by Joe Siegel
The website safehome.org, which specializes in home protection and personal safety, has released its annual LGBTQ+ State Safety rankings.
Among the takeaways from the survey are:
* Vermont and California scored the highest for LGBTQ+ safety, while North Dakota scored the lowest.
* States with higher populations of LGBTQ+ residents also had higher than average rates of hate crime against the LGBTQ+ community, even in states that scored highly on the index regarding protection in the workplace, healthcare, and community.
* On average, states have more laws in place protecting LGBTQ public employees than private employees. For example, 59 percent of states have laws that protect employees of state and local governments from discrimination based on sexual orientation, while 41 percent of states have laws that protect employees in the private sector from discrimination based on gender identity or gender expression.
Publishers and editors at LGBTQ media had varying reactions to the report. In Washington, DC., which ranked 16th in the report, Washington Blade editor Kevin Naff was quick to highlight his newspaper’s work in following hate crimes in the city and across the United States.
“The Blade has a long history of covering hate crimes targeting the LGBTQ community in D.C. and around the country,” said Naff. “That reporting is important in keeping the community informed about active threats and in assisting law enforcement in solving crimes.”
In more rural areas in conservative states like Texas, however, the climate can be very different.
“At the moment, Texas does not have a statewide non-discrimination ordinance (NDO) in place to protect its LGBTQ citizens in housing, employment, and healthcare,” said Lourdes Zavaleta, managing editor of Houston’s Outsmart magazine. “Only five of our urban cities have NDOs, so people living in rural areas of the state are at risk of being harmed. On top of this, we are being attacked by our own government officials. In 2021, Texas lawmakers proposed over 50 bills that specifically target LGBTQ people. A majority of these bills would harm trans children. Governor Greg Abbott has put passing anti-trans legislation on his list of priorities.
“Overall, there is much work that needs to be done to ensure the full safety and equality of LGBTQ Texans,” Zavaleta added. “OutSmart works to provide a voice to LGBTQ Texans who want to see the state change for the better — from community members to activists and pro-equality lawmakers. We’ve also kept our readers up to date on the latest LGBTQ news and issues that impact their lives.”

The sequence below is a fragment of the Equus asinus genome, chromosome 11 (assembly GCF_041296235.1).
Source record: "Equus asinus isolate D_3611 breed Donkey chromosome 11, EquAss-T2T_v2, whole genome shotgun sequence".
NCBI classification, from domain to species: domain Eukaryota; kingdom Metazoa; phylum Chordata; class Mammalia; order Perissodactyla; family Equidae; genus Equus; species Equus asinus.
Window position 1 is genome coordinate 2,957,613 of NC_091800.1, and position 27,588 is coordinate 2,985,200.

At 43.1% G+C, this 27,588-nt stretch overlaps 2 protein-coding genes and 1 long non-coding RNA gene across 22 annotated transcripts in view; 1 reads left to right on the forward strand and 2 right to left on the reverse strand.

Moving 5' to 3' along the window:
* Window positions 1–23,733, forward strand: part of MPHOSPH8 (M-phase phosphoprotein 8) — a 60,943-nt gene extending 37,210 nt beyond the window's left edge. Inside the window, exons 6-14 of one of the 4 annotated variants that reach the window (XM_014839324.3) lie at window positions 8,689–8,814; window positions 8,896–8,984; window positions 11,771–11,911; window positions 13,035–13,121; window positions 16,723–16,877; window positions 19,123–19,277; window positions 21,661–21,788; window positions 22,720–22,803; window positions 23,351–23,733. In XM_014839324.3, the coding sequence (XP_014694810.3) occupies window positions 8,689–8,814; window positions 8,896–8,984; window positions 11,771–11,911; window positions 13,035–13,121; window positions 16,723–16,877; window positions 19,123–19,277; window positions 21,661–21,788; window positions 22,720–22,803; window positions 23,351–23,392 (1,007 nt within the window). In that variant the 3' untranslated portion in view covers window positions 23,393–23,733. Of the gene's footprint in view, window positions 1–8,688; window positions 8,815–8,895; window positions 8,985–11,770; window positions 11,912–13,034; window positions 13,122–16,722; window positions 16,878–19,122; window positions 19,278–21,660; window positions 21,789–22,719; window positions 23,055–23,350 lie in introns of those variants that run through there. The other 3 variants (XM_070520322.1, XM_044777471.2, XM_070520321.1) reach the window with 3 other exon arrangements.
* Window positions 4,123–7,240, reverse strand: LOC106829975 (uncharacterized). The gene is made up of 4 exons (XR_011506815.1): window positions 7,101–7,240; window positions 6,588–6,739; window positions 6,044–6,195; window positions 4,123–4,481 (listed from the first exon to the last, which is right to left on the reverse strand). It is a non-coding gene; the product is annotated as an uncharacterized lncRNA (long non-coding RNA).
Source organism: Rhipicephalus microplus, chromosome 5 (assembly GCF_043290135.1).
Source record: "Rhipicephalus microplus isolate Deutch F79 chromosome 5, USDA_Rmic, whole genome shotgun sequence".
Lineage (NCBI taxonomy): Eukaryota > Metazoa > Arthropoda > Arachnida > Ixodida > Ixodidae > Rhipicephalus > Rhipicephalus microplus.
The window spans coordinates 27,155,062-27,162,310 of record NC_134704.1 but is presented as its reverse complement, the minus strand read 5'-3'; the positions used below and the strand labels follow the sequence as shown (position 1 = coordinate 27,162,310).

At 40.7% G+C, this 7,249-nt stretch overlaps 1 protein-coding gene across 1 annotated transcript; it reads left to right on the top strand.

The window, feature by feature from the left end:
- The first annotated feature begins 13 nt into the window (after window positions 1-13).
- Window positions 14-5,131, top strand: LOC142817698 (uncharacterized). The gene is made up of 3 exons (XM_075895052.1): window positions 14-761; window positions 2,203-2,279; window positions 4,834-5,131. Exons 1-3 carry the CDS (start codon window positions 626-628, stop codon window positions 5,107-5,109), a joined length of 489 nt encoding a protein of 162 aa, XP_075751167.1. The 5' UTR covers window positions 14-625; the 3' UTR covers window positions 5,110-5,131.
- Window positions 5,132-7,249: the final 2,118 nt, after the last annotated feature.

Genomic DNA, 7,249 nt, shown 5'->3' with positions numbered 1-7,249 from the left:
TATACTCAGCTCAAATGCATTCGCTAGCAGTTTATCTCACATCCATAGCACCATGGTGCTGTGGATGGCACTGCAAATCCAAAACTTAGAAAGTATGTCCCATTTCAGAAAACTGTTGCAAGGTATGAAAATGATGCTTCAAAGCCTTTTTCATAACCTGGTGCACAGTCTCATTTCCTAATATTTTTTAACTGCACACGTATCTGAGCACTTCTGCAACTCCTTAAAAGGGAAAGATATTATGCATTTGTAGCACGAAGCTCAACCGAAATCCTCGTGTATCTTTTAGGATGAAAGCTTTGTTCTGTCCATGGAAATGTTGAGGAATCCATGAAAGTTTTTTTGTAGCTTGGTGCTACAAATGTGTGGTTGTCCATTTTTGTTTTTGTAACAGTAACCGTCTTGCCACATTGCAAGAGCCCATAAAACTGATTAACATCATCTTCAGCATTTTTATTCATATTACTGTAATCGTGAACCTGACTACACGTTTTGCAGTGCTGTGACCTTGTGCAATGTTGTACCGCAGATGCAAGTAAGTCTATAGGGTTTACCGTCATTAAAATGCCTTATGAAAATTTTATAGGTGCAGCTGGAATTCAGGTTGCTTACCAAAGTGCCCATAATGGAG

The Lone Star State ranked 32nd in the study.
Tammye Nash, managing editor of the Dallas Voice, concurred with Zavaleta that there is much work to be done in Texas.
“Although LGB folks are included in the state hate crimes law, trans people are not. There is no statewide nondiscrimination law, either. And although both have been deemed unconstitutional and unenforceable via U.S. Supreme Court rulings, both a state constitutional amendment banning legal recognition of same-sex marriages and Section 21.06 of the Texas Penal Code — aka the Texas Sodomy Law— remain on the books,” said Nash.
There is some good news in Texas, however. “There is a very active and well-organized LGBTQ community in Texas, stretched across the state,” Nash explained. “We have a very active lobby organization, Equality Texas, based in Austin but with members across the state. Obviously the larger metropolitan areas are ‘safer’ for openly LGBTQ people. Dallas has long been known for having a large, well-organized, active and relatively wealthy LGBTQ population. And the larger cities all have local ordinances on the books to protect their LGBTQ residents.”
Iowa, one of the swingiest of swing states, ranked number 11 in the study. And according to Tim Nedoba, publisher of Iowa City’s GoGuide, “Despite the move right by our state governments during the Trump era, Iowa has maintained most of the gains of the past decade. There were many attempts to take away the rights of our trans communities, but they stalled in committee and never made it to the government’s desk.”
Pennsylvania, which ranked 22nd, is the only state in the Northeast without statewide LGBTQ nondiscrimination protections in employment, housing and public accommodation, according to Jason Villemez, managing editor of the Philadelphia Gay News. “Even our hate crimes law was struck down in 2008 due to a technicality. The only way that is going to change, in my opinion, is if Democrats get majorities in the state legislature,” said Villemez.
“We at PGN have been stressing the importance of local elections for what feels like eons. They can be even more important for local LGBTQ populations than national elections,” Villemez added. “As it stands, only a few dozen local municipalities have LGBTQ nondiscrimination protections in the state. And like the survey mentioned, any area with a large concentration of LGBTQ people is going to have higher than average hate crime rates than less populated areas. In addition to reporting on incidents of violence, we always try to educate people on public safety, including the various community resources available to people to report crimes, some of which are anonymous, for those who distrust law enforcement. We always strive to do the most we can to help educate and inform people through our reporting.”
For more information on the 2021 LGBTQ+ State Safety rankings, go to https://www.safehome.org/data/lgbtq-state-safety-rankings/